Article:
Net income declined to 182 million rand ($21 million) in the six months through August, the Cape Town-based company said in a stock-exchange statement. Earnings (PIK), excluding one-time items, plunged 13 percent to 36 cents, while sales rose 5.9 percent to 28.3 billion rand.
Pick n Pay has lost market share to competitors such as Shoprite Holdings Ltd. (SHP), South Africa’s largest retailer that posted a 20 percent jump in annual profit for the 12 months through June, and Massmart Holdings Ltd. (MSM), controlled by Wal-Mart Stores Inc. The trading environment will “remain tough in the foreseeable future” and performance will be “under pressure,” Pick n Pay said today.
The retailer hired Richard Brasher, the former head of Tesco Plc’s U.K. unit, from Feb. 1 as chief executive officer to help revive growth at the supermarket chain.
“Pick n Pay has been losing market share for several years now driven, very simplistically in our view, by a lack of reinvestment in its own business given an untoward focus on paying out dividends,” Jeanine Womersley, an analyst at Renaissance Capital, said in e-mailed comments before the results were released.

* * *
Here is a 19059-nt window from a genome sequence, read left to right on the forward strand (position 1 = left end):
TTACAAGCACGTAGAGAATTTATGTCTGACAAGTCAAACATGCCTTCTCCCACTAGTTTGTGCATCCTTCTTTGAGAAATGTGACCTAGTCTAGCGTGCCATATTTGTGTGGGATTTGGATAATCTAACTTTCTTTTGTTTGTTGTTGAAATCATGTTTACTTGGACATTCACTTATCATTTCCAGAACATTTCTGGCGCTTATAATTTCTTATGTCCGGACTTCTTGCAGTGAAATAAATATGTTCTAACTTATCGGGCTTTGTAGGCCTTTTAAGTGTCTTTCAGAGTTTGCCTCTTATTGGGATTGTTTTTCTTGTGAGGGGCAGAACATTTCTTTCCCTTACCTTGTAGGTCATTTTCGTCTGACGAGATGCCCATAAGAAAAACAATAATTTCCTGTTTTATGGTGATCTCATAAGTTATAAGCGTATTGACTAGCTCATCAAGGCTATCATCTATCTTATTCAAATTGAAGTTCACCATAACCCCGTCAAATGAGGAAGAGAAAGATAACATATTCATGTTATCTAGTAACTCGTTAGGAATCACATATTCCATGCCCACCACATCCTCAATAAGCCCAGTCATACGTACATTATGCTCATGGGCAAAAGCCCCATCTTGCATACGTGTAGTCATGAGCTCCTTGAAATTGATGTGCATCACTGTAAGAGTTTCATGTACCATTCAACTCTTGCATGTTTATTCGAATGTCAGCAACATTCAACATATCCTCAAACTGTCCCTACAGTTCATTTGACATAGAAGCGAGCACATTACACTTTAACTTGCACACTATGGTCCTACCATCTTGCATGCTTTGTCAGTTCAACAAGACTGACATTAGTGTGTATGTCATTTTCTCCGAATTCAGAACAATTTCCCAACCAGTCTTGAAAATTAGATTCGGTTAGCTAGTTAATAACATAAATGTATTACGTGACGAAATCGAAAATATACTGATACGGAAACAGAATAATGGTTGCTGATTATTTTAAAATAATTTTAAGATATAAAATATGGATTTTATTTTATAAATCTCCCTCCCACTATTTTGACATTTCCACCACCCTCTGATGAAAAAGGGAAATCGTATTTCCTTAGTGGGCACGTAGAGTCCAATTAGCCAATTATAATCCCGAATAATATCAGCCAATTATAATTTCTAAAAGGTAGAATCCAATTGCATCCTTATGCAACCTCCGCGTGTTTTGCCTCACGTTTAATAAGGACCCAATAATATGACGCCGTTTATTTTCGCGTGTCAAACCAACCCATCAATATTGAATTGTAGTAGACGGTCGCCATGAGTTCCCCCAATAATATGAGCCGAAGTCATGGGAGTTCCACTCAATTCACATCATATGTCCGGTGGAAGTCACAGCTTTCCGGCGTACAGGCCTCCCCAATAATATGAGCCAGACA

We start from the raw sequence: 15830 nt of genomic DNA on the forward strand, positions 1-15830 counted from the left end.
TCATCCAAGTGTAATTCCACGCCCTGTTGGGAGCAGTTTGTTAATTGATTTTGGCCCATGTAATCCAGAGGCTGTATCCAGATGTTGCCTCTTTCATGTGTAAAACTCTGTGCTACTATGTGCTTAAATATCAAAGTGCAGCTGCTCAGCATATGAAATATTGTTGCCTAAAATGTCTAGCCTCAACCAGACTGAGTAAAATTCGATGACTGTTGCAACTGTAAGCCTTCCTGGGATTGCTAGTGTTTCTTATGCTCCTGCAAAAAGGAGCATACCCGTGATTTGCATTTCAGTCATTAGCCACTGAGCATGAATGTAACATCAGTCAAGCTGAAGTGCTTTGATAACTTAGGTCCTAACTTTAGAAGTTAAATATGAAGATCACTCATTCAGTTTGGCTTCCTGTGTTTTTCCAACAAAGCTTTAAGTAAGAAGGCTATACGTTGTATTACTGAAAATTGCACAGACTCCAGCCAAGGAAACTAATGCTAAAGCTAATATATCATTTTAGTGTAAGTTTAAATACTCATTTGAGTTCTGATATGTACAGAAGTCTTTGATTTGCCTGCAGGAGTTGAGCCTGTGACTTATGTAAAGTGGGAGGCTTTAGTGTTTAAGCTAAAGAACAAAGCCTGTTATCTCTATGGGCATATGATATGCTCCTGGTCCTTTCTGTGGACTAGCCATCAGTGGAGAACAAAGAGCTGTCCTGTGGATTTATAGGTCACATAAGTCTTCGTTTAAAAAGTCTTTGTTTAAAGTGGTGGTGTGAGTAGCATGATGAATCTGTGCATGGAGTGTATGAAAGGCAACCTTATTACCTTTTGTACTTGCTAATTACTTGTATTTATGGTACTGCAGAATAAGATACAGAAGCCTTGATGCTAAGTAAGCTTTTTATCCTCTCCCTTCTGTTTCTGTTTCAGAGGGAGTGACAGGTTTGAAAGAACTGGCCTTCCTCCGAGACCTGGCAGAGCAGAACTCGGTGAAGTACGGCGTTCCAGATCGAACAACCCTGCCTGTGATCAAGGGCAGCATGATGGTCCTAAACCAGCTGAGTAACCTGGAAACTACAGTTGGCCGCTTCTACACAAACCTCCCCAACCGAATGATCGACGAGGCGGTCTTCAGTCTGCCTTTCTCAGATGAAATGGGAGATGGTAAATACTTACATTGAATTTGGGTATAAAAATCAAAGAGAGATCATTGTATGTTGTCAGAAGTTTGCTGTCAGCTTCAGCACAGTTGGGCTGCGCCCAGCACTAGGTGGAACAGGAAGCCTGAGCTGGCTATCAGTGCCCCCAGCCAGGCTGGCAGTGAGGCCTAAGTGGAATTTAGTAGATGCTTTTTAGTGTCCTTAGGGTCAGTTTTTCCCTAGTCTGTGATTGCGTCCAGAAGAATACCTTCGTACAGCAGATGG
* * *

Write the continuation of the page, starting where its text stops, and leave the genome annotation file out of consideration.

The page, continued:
Pick n Pay’s shares dropped 0.7 percent to 42.75 rand by 9:56 a.m. in Johannesburg.
The company said on Oct. 5 that first-half sales growth had been lower than expected and earnings had declined, citing a competitive market, poor availability of merchandise and economic pressure on customers.
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